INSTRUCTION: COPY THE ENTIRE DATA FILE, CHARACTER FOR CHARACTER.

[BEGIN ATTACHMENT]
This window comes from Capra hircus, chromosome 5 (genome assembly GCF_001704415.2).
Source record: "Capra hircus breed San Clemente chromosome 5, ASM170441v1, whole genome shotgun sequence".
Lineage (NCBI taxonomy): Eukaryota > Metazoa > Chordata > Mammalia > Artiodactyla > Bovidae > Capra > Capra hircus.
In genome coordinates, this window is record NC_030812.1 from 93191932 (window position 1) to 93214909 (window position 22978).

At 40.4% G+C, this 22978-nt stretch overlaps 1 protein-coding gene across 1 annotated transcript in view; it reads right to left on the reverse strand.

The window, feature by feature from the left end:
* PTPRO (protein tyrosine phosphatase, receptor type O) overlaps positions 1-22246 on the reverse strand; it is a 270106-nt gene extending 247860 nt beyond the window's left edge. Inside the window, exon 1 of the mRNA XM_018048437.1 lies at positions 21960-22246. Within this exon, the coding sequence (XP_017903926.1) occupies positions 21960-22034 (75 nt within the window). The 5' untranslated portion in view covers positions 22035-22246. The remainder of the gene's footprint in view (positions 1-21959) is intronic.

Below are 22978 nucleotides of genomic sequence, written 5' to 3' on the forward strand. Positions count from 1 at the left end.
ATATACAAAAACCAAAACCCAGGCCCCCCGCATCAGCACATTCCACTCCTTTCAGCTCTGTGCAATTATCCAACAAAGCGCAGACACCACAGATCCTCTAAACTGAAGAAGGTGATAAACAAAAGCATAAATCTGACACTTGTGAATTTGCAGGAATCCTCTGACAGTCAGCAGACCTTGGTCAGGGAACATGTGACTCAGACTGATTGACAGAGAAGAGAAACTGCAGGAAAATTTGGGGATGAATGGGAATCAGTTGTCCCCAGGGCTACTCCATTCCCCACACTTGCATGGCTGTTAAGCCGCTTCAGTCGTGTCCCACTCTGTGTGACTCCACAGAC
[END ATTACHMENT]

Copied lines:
This window comes from Capra hircus, chromosome 5 (genome assembly GCF_001704415.2).
Source record: "Capra hircus breed San Clemente chromosome 5, ASM170441v1, whole genome shotgun sequence".
Lineage (NCBI taxonomy): Eukaryota > Metazoa > Chordata > Mammalia > Artiodactyla > Bovidae > Capra > Capra hircus.
In genome coordinates, this window is record NC_030812.1 from 93191932 (window position 1) to 93214909 (window position 22978).

At 40.4% G+C, this 22978-nt stretch overlaps 1 protein-coding gene across 1 annotated transcript in view; it reads right to left on the reverse strand.

The window, feature by feature from the left end:
* PTPRO (protein tyrosine phosphatase, receptor type O) overlaps positions 1-22246 on the reverse strand; it is a 270106-nt gene extending 247860 nt beyond the window's left edge. Inside the window, exon 1 of the mRNA XM_018048437.1 lies at positions 21960-22246. Within this exon, the coding sequence (XP_017903926.1) occupies positions 21960-22034 (75 nt within the window). The 5' untranslated portion in view covers positions 22035-22246. The remainder of the gene's footprint in view (positions 1-21959) is intronic.

Below are 22978 nucleotides of genomic sequence, written 5' to 3' on the forward strand. Positions count from 1 at the left end.
ATATACAAAAACCAAAACCCAGGCCCCCCGCATCAGCACATTCCACTCCTTTCAGCTCTGTGCAATTATCCAACAAAGCGCAGACACCACAGATCCTCTAAACTGAAGAAGGTGATAAACAAAAGCATAAATCTGACACTTGTGAATTTGCAGGAATCCTCTGACAGTCAGCAGACCTTGGTCAGGGAACATGTGACTCAGACTGATTGACAGAGAAGAGAAACTGCAGGAAAATTTGGGGATGAATGGGAATCAGTTGTCCCCAGGGCTACTCCATTCCCCACACTTGCATGGCTGTTAAGCCGCTTCAGTCGTGTCCCACTCTGTGTGACTCCACAGAC